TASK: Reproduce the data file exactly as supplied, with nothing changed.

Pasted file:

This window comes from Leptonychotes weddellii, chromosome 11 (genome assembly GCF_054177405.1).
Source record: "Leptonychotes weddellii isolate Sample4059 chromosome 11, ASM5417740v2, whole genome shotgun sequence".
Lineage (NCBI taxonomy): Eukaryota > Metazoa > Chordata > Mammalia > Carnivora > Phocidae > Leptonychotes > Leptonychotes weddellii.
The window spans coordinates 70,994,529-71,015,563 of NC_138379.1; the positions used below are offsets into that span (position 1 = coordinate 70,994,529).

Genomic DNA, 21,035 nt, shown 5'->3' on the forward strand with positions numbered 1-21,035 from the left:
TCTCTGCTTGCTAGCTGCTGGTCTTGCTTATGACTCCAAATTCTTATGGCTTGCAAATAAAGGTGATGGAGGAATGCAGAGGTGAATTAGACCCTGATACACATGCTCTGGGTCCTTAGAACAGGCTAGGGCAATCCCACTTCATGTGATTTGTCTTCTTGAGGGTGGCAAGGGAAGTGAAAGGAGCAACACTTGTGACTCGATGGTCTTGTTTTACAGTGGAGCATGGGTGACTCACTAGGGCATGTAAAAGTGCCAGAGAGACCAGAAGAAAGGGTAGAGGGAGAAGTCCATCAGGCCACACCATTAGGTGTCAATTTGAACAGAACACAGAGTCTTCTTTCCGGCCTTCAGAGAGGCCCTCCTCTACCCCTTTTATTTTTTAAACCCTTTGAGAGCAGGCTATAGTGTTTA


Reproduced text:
This window comes from Leptonychotes weddellii, chromosome 11 (genome assembly GCF_054177405.1).
Source record: "Leptonychotes weddellii isolate Sample4059 chromosome 11, ASM5417740v2, whole genome shotgun sequence".
Lineage (NCBI taxonomy): Eukaryota > Metazoa > Chordata > Mammalia > Carnivora > Phocidae > Leptonychotes > Leptonychotes weddellii.
The window spans coordinates 70,994,529-71,015,563 of NC_138379.1; the positions used below are offsets into that span (position 1 = coordinate 70,994,529).

Genomic DNA, 21,035 nt, shown 5'->3' on the forward strand with positions numbered 1-21,035 from the left:
TCTCTGCTTGCTAGCTGCTGGTCTTGCTTATGACTCCAAATTCTTATGGCTTGCAAATAAAGGTGATGGAGGAATGCAGAGGTGAATTAGACCCTGATACACATGCTCTGGGTCCTTAGAACAGGCTAGGGCAATCCCACTTCATGTGATTTGTCTTCTTGAGGGTGGCAAGGGAAGTGAAAGGAGCAACACTTGTGACTCGATGGTCTTGTTTTACAGTGGAGCATGGGTGACTCACTAGGGCATGTAAAAGTGCCAGAGAGACCAGAAGAAAGGGTAGAGGGAGAAGTCCATCAGGCCACACCATTAGGTGTCAATTTGAACAGAACACAGAGTCTTCTTTCCGGCCTTCAGAGAGGCCCTCCTCTACCCCTTTTATTTTTTAAACCCTTTGAGAGCAGGCTATAGTGTTTA